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The Rule in Shelley's Case

The Rule in Shelley's Case dating from the 14th century, a famous if now almost useless legal rule that is now the bane of most first year law students studying common law real property law. It was reported by Lord Coke in England in the 17th century as well settled law . In the twentieth century it has been abolished in most common law jurisdictions, In England it was abolished by the Law of Property Act[?], 1925. including most of the states of the United States, however it continues to be taught as part of the common law in most law schools throughout the world.

The litigation was brought about by a settlement made by Sir William Shelley (1480-1549), an English judge, of an estate he purchased on the dissolution of Sion Monastery. The rule was laid down by Lord Chancellor Sir Thomas Bromley, who presided over an assembly of all the judges on the King's Bench to hear the case in Easter term 1580-1581.

As simply as it can be stated it deals with remainders in the transfer of real property by deed. A remainder is right that is carved out of the fee simple (or what might be terms absolute ownership in plain English) that has some future interest (not at the time of the granting of the deed) so that at some later date whomever was granted the remainder would have ownership rights in the property and those future rights would have to be preserved. The rights could not be sold. In other words it was an attempt to prevent the sale of property once transferred by putting such limiting words in the deed of transfer.

It is a classic example of common law legal reasoning and the logic involved in the interpretation of legal text which is why it continues to be an important teaching tool in the study of the common law.

The legal issue in Shelley's case dealt with the rights of a grantee's heirs when mentioned in the deed of transfer. (i.e. I give title to X for life (a life estate) with remainder on his death to his heirs). Do the heirs have a right under that deed (and even subsequent deeds to third parties) or does the ancestor (who has received the deed with the remainder limitation) have the total right to dispose of the property without the future remainder taking effect at some later date? The answer is that the ancestor has all the rights under the remainder at the time of the transfer of the deed the heir or heirs have no right to sell their interest ,i.e. the ancestor (grantee) has absolute complete ownership with no limitations, i.e., he does not have to keep the property to give it to his heirs when he dies).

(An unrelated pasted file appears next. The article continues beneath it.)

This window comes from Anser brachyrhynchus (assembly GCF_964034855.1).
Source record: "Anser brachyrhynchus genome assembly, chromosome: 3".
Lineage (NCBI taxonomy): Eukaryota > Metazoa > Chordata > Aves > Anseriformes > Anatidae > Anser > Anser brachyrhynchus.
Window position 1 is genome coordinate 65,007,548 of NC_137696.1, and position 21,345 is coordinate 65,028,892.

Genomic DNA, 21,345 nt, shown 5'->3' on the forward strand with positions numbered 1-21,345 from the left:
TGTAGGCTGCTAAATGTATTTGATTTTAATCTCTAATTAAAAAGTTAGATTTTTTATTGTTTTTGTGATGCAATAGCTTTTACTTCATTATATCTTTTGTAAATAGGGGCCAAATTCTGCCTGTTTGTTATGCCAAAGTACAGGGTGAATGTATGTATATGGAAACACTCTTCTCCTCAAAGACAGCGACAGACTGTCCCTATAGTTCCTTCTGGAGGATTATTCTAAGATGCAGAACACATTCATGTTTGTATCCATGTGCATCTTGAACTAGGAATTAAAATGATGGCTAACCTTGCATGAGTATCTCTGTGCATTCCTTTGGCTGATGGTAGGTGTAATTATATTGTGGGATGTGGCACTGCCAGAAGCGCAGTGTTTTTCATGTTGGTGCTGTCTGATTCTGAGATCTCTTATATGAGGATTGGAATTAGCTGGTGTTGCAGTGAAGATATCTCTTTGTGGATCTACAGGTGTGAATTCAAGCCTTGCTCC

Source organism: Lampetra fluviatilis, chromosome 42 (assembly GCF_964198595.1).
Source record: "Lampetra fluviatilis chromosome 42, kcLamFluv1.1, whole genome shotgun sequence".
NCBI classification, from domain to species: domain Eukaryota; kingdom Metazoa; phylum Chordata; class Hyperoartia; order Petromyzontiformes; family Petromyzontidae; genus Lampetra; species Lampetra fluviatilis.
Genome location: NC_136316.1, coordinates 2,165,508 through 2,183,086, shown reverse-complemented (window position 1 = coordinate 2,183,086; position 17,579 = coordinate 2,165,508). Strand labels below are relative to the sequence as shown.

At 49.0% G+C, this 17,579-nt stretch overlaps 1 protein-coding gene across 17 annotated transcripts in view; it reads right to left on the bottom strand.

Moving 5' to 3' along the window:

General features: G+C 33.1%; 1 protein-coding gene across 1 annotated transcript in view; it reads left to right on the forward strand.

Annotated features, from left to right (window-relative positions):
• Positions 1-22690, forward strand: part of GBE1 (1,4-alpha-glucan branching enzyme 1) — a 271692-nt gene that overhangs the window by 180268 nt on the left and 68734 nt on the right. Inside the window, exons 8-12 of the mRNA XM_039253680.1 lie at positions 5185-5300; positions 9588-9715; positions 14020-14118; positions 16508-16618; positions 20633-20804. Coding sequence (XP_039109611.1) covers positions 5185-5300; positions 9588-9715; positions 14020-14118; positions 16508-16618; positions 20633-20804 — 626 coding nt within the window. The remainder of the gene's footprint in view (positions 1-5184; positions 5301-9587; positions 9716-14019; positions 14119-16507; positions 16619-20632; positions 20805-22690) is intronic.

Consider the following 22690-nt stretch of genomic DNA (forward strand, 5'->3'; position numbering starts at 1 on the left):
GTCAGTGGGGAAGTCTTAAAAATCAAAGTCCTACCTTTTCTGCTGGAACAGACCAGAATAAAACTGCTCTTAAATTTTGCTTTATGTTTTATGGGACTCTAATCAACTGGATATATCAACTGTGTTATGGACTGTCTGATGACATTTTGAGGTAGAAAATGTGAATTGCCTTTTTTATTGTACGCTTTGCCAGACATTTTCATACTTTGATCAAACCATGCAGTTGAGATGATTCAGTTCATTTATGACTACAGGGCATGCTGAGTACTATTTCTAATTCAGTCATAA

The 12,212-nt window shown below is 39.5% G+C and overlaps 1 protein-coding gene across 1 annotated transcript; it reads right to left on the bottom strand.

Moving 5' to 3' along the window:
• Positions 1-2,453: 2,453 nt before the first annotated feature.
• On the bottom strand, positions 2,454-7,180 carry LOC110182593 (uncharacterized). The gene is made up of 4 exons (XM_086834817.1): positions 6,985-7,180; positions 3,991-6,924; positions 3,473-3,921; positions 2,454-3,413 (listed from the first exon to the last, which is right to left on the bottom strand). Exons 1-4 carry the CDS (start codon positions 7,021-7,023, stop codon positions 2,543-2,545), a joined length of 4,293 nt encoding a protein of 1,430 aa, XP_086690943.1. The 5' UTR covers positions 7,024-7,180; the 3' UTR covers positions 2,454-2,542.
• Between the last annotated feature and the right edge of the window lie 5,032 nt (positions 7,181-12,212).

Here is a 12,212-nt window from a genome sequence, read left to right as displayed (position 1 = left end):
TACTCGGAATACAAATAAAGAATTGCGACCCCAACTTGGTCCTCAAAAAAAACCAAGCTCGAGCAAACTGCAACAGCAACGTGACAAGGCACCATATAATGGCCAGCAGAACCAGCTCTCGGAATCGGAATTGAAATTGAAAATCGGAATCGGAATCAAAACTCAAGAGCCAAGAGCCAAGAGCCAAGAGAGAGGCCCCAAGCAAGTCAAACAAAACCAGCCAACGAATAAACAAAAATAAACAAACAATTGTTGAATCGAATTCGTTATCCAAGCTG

This conclusion prevented children from taking control of their parent's transfered property that had a limitation in which the grantor (either grandparent or future grandparent) had attempted to pass some right onto his grandchild(ren) (known as heirs of the body of the grantee) or other named heirs of the grantee; the language in the deed was a failed attempt to prevent the grantee from selling the property and thus depriving his heirs of property that would have to remain in the family thus promoting the right to transfer the land.

See also: Rule against perpetuities

As stated by Lord William Coke in his argument for the defendant in the case:

It is a rule of law, when the ancestor by any gift or conveyance takes an estate in freehold, and in the same gift or conveyance an estate is limited mediately or immediately to his heirs in fee or in tail; that always in such cases the heirs are words of limitation of the [ancestor's] estate and not words of purchase.

See: Lawrence W. Waggoner, Estates in land and future interests in a nutshell 2nd ed. (West Publishing: St. Paul, 1993), ch. 11



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